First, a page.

Many sportspersons choose to ‘trade’ using their own companies which are referred to by HMRC as ‘personal service companies’.
Endorsement contracts are often made outside the UK by a non-UK brand owner to a non-UK personal service company controlled by the non-resident sportsperson. On the basis that neither the brand owner nor the personal service company have any trading presence in the UK, it has previously been argued that the income paid in accordance with such contracts was outside of the scope of the UK income tax rules. Indeed, the leading case on this was brought by Andre Agassi in 2006.
The House of Lords disagreed (4-1) with Mr Agassi and found that there was no territorial limitation on the legislation. As a result it does not matter whether payments are made through a non-UK personal service company or to the athlete direct if the payments pertain to the sportsperson’s activities in the UK.
Non-resident sportspersons who compete in the UK and earn more than the Income Tax basic rate band (currently £50,270) must file a UK income tax return (on an annual basis as required) showing their income calculations, which typically include direct UK earnings (e.g. prize money, appearance fees and specific UK-related bonuses) and the appropriate proportion of their global endorsement income. The withholding tax payments are on account of the ultimate UK tax liability which, in practice, may be greater or less than the amount of tax withheld resulting in an overpayment or underpayment of tax which will need to be corrected.
As noted above, it is likely that withholding tax will be applied to a non-resident sportsperson’s UK source income and, typically, this will be at the basic rate of income tax (currently 20%). HMRC is open to arrangements where the sportsperson, by agreement, pays a lesser sum of tax which is considered to correspond as near as is possible to the sportsperson’s final UK tax liability on that payment. An application for HMRC approval to limit the amount of tax withheld can be made in writing or on HMRC’s form FEU 8 at least 30 days before the sportsperson is due to receive payment for the UK performance. If the FEU (the Foreign Entertainers Unit) is prepared to authorise a reduced tax payment it will issue form FEU 4, otherwise tax must be deducted at basic rate.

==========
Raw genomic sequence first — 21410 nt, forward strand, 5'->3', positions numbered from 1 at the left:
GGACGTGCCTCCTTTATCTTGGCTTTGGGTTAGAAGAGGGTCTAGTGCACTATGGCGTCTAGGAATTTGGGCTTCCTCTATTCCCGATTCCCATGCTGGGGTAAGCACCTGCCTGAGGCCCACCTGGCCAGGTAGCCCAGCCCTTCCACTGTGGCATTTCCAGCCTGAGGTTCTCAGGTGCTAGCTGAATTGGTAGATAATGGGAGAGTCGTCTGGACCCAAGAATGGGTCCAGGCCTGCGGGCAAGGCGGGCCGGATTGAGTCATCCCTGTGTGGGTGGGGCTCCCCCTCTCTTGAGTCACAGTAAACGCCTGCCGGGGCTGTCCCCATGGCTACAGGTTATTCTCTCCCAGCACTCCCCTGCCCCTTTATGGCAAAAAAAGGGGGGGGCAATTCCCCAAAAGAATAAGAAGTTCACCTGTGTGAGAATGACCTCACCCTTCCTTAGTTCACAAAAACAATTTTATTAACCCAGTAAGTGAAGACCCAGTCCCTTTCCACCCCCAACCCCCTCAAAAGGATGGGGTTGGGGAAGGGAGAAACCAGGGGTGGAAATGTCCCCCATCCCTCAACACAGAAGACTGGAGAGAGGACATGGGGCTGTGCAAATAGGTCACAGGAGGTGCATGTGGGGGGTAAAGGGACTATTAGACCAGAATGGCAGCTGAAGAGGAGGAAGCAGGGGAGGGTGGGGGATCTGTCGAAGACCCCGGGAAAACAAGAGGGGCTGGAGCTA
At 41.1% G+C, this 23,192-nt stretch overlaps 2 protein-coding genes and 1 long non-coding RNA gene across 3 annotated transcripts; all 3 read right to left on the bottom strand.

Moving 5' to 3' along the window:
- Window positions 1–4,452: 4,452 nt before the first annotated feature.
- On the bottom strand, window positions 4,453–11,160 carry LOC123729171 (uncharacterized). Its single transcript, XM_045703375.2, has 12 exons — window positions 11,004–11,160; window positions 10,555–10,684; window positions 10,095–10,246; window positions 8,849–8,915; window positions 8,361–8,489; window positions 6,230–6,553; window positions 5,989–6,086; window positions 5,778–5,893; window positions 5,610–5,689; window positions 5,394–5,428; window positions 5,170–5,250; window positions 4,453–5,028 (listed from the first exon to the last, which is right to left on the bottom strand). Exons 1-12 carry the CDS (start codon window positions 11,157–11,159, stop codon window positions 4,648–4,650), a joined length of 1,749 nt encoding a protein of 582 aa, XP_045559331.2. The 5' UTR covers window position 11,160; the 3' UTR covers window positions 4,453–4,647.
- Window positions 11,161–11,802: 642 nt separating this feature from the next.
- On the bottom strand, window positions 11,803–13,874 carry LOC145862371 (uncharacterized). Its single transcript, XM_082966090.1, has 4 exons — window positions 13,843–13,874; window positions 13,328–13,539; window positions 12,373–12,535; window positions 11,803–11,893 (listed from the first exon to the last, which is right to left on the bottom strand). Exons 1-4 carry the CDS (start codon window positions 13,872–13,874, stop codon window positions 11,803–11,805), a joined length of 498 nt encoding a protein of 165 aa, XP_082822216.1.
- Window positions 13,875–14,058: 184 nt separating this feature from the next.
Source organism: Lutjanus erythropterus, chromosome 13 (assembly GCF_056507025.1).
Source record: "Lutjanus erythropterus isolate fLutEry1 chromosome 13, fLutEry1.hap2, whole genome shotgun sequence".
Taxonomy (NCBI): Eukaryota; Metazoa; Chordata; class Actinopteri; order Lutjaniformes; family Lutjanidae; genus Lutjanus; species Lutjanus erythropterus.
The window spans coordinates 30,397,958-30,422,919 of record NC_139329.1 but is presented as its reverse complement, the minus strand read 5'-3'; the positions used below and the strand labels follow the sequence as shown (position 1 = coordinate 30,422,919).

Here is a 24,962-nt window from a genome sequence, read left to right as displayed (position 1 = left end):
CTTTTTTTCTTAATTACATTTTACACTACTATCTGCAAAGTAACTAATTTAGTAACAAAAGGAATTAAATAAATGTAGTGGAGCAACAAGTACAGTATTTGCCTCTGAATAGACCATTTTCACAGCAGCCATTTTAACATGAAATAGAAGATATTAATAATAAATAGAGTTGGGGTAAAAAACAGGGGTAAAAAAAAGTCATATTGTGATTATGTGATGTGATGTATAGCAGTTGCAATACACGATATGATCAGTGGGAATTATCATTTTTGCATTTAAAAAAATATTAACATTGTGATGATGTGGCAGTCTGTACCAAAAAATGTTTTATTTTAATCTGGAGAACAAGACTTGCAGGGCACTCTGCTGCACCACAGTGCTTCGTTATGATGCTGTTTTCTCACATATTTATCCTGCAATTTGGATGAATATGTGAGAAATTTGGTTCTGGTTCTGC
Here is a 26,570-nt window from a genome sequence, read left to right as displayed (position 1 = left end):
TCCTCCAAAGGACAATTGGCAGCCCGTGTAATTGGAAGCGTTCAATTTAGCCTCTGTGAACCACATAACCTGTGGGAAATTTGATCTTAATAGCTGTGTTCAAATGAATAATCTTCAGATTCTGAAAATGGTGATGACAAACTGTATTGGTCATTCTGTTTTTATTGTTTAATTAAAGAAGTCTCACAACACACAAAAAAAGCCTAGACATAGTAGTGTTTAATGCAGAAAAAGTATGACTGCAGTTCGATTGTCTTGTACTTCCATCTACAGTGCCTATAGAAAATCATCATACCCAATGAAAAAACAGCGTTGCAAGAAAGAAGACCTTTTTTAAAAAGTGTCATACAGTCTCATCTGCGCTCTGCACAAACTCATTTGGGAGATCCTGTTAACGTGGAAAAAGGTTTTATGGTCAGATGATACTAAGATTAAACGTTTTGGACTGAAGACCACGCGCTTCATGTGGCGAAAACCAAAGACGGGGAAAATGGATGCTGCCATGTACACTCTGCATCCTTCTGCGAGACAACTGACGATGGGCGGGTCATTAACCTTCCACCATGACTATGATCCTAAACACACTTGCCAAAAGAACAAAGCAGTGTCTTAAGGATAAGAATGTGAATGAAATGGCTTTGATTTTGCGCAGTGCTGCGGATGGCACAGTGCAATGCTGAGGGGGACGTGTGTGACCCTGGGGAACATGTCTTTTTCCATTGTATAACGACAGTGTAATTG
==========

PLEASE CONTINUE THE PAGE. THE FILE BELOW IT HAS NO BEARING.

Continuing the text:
It is the payer’s responsibility to self-assess the tax withheld. The payer must complete form FFE 1 and send this to the FEU.
The payer will provide the sportsperson or their personal service company with a certificate (form FFE 2) of tax deduction showing the gross amount of the payment and the tax deducted.
Individuals who are not resident in the UK for tax purposes do not pay tax on income arising outside the UK. For those who can organise their residence position accordingly, there are clear potential UK tax advantages to remaining non-UK resident subject, of course, to the individual checking the tax rules in the jurisdiction in which they are resident.
Sportspersons staying in the UK on a long-term basis must be wary of the trap of becoming UK tax resident due to the period of time in which they are present here.
HMRC offer an online ‘Tax Residence Indicator’ tool, which can be employed to check if you have been resident in the UK from tax year 2016/17 onwards for the purpose of income tax and capital gains tax.
For many years the UK government came under increasing pressure to change the apportionment rules following a host of sportspersons, such as Rafael Nadal, having openly announced plans to limit their UK appearances as a direct result of the tax rules. The application of the legislation can result in some sportspersons paying more in UK income tax than they earn here.
In response to comments from disgruntled athletes and event organisers/promoters, the government introduced a power in the Finance Act 2014 to enable HMRC to provide tax exemptions for major sporting events. The power allows HMRC to grant exemptions from income and corporation tax by means of statutory instruments.
Tax concessions on this basis are usually for certain large sporting events, and have included the Olympic and Commonwealth Games and the UEFA 2020 European Championship, exempting non-resident individuals from UK tax on their appearances.
It is fair to conclude that the taxation of non-UK resident athletes competing in the UK is complicated and that, to some extent, it favours HMRC more than the Revenue authorities in other countries. However – and although it would not affect the ultimate tax liabilities for the sportsperson in question – there is scope to negotiate the precise withholding tax that should apply in certain circumstances.